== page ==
When reviewing the benefits of adjunctive medications in the treatment of GERD, Hillman et al. found mixed results. The authors specifically reviewed 27 studies that analyzed multiple other medical therapies in conjunction with PPI use. Histamine-2 receptor antagonist (H2RA) use in addition to PPI did decrease nocturnal acid breakthrough and nighttime as well as overall symptoms compared to PPI use alone, but many subjects experienced tachyphylaxis and stopped taking H2RAs, limiting the clinical applications (6).
Studies analyzing adjunctive promotility agents (mosapride, prucalopride, revexepride, and domperidone) were also reviewed (6). Among all GERD patients, mosapride showed no differences compared to PPI monotherapy, however, in the PPI non-responsive group specifically, symptoms improved with mosapride plus PPI (6). Prucalopride was only studied in a case report of four subjects with constipation and GERD and did show improvements in symptoms. Revexpride + PPI, on the other hand, did not show any improvements in symptoms compared to PPI monotherapy among PPINR participants (6). Domperidone + PPI was helpful in providing symptom relief while patients were on the medications, but differences between the groups disappeared post-treatment (6). In a previous randomized, placebo-controlled trial, metoclopramide and domperidone did not improve duration of esophageal acid exposure or clearance despite both agents significantly increasing the lower esophageal sphincter pressure (14).
Finally, mucosal protective agents (rebapamide, irsogladine, and mirgeal) in addition to PPIs showed some benefit compared to PPI alone (6). Rebapamide + PPI reduced symptom recurrence rate of EE that had been treated with PPIs (6). Irsogladine + PPI did not show improvements in symptoms across all groups but did show improvement over PPI alone in a subgroup of NERD patients without microscopic changes on biopsy. Mirgeal also demonstrated improved symptom control with PPI in patients with NERD (6).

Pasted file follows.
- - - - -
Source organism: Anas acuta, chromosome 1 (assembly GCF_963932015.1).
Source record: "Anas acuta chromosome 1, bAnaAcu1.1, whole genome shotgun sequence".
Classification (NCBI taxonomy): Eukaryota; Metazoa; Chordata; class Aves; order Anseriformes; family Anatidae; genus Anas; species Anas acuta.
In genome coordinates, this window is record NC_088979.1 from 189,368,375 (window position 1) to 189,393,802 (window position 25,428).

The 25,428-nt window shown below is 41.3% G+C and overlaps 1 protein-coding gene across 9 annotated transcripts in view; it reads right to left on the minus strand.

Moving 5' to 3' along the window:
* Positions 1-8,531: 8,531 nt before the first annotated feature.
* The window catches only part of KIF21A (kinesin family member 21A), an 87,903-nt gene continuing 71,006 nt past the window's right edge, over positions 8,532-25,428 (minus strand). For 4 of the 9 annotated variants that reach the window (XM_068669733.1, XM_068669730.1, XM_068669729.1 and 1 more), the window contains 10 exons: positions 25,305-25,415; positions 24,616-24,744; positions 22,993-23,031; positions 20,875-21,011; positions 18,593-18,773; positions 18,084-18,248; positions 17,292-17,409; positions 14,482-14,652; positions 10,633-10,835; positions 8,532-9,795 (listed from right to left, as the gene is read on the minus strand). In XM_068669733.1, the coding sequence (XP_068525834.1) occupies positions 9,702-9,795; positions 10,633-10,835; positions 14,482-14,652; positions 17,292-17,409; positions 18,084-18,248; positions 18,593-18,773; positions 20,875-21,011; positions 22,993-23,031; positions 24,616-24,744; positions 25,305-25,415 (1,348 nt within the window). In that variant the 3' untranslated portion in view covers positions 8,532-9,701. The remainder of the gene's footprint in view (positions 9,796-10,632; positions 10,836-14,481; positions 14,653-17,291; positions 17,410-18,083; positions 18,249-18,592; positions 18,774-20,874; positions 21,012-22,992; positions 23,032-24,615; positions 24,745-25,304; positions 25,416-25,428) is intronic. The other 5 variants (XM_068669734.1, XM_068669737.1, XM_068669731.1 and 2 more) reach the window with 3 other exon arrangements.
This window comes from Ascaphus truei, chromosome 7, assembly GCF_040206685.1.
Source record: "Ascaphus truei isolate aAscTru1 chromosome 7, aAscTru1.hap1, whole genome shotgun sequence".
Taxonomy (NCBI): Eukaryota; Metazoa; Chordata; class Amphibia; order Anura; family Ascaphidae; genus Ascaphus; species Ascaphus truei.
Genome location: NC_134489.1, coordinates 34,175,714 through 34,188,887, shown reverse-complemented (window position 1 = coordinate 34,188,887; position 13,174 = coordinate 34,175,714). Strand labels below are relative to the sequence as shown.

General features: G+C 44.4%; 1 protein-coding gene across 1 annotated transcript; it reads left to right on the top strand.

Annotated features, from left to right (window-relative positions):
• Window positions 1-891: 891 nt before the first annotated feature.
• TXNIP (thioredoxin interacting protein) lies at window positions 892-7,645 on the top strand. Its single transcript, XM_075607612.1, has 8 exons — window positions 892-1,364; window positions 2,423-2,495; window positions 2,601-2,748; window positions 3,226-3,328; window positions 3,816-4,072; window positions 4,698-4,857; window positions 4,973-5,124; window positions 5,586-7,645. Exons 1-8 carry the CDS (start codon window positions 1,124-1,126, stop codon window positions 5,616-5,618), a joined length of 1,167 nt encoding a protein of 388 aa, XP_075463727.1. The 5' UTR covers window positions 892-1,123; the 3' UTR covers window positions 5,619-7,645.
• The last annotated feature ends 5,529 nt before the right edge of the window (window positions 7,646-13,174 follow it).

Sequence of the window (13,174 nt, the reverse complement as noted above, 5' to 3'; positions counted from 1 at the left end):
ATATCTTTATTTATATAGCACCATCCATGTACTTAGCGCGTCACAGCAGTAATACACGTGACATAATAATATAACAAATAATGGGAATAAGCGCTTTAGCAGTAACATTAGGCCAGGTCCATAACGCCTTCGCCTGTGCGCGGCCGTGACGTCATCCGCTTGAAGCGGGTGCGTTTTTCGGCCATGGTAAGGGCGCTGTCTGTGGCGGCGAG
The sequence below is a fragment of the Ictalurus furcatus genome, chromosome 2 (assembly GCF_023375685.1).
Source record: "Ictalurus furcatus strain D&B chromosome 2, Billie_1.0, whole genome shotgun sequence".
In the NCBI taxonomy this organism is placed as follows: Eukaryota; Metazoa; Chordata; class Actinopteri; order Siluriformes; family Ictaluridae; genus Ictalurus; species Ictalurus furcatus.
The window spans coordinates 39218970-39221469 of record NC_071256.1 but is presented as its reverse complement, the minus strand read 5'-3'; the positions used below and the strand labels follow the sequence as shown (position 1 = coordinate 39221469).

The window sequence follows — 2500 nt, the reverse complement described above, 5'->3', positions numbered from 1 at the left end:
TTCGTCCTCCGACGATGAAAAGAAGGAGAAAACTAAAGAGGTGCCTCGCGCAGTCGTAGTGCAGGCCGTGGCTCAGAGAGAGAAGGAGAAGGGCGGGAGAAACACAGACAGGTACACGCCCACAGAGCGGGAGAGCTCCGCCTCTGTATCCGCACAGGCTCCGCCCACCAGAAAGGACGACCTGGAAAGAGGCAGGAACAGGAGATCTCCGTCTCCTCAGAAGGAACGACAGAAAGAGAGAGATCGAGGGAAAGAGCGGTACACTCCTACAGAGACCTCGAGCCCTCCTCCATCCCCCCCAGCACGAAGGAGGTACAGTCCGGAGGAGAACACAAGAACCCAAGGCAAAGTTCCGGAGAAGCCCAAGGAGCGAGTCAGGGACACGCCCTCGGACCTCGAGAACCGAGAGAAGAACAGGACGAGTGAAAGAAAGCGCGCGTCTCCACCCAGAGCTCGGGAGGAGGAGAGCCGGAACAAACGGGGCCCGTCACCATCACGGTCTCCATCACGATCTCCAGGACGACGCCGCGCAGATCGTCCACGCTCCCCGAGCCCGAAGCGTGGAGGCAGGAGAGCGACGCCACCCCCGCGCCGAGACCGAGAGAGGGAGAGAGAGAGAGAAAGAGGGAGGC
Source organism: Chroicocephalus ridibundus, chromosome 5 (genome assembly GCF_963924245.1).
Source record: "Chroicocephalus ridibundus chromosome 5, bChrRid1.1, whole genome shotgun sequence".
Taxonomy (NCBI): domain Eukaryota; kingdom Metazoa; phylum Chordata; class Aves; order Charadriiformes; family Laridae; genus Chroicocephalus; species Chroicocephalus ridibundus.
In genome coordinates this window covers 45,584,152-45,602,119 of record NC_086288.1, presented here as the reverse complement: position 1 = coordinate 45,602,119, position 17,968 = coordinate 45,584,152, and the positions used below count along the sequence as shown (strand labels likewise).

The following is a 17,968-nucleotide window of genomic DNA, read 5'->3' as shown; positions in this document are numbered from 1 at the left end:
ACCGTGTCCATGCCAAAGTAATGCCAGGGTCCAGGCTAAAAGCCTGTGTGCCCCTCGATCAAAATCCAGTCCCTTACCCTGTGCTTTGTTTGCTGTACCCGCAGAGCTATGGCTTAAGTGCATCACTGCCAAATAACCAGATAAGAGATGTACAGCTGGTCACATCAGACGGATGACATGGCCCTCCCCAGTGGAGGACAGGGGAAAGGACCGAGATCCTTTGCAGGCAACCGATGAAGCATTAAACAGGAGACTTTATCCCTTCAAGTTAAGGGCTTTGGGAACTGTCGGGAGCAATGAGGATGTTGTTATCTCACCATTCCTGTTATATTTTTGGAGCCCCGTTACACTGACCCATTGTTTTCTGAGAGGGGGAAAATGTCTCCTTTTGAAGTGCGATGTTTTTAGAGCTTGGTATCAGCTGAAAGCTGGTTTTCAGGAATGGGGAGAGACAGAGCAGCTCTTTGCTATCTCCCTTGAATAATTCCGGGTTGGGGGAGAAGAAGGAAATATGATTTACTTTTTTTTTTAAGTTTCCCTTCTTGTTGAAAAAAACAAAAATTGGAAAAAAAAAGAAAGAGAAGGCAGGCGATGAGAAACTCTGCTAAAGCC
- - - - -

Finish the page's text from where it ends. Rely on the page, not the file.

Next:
This study has several limitations. First, this systematic review included studies that enrolled participants irrespective of how the diagnosis of GERD was made (including self-reported symptoms or patient reported questionnaires). As the authors acknowledged, this was due to paucity of studies with clearly defined objective evidence of PPI refractory GERD, but regardless, it increases risk of potentially including patients that might have been misclassified as GERD. Second, studies comparing the efficacy of CYP independent and dependent PPIs draws mainly from studies conducted in Japan and Taiwan. Only one of the 13 studies reviewed was conducted in Europe and there were no studies from the United States. Given higher prevalence of rapid metabolizers (homoEM) among Caucasians (59.7–69.9%) compared to Asian populations, one would expect greater benefit with CYP independent PPIs in the Western population (15). Third, studies evaluating efficacy of CYP polymorphism on PPI effectiveness were primarily studied in patients with severe reflux (erosive esophagitis). Evidence behind using this approach among patients with non-erosive reflux disease (NERD) is unclear. Finally, evidence of other pharmaceutical options is lacking as noted by the authors due to lack of uniform studies (including medication dosing, follow-up period, and the method by which the diagnosis of refractory GERD was made). We propose the following algorithm (Figure 1) in patients with PPINR GERD based on current literature with most important delineation being testing to prove objective evidence of reflux. The current American College of Gastroenterology (ACG) guidelines recommend that patients with low pre-test probability (atypical presentation without concomitant heartburn or regurgitation) of reflux be tested OFF medication with pH or multi-channel intraluminal impedance-pH (MII-pH), while those with high pre-test probability (typical symptoms of heartburn/regurgitation or partial response to PPI) of reflux be tested with MII-pH ON therapy (2). If ambulatory reflux testing is negative, then further work-up should be focused towards identifying alterative etiology given nearly 35% of patients with symptoms of GERD in one study had an alternative diagnosis on further evaluation (5.5% had eosinophilic esophagitis, 8.3% had achalasia or another dysmotility disease, 16% had functional heartburn, and 5.8% had gastroparesis) (5).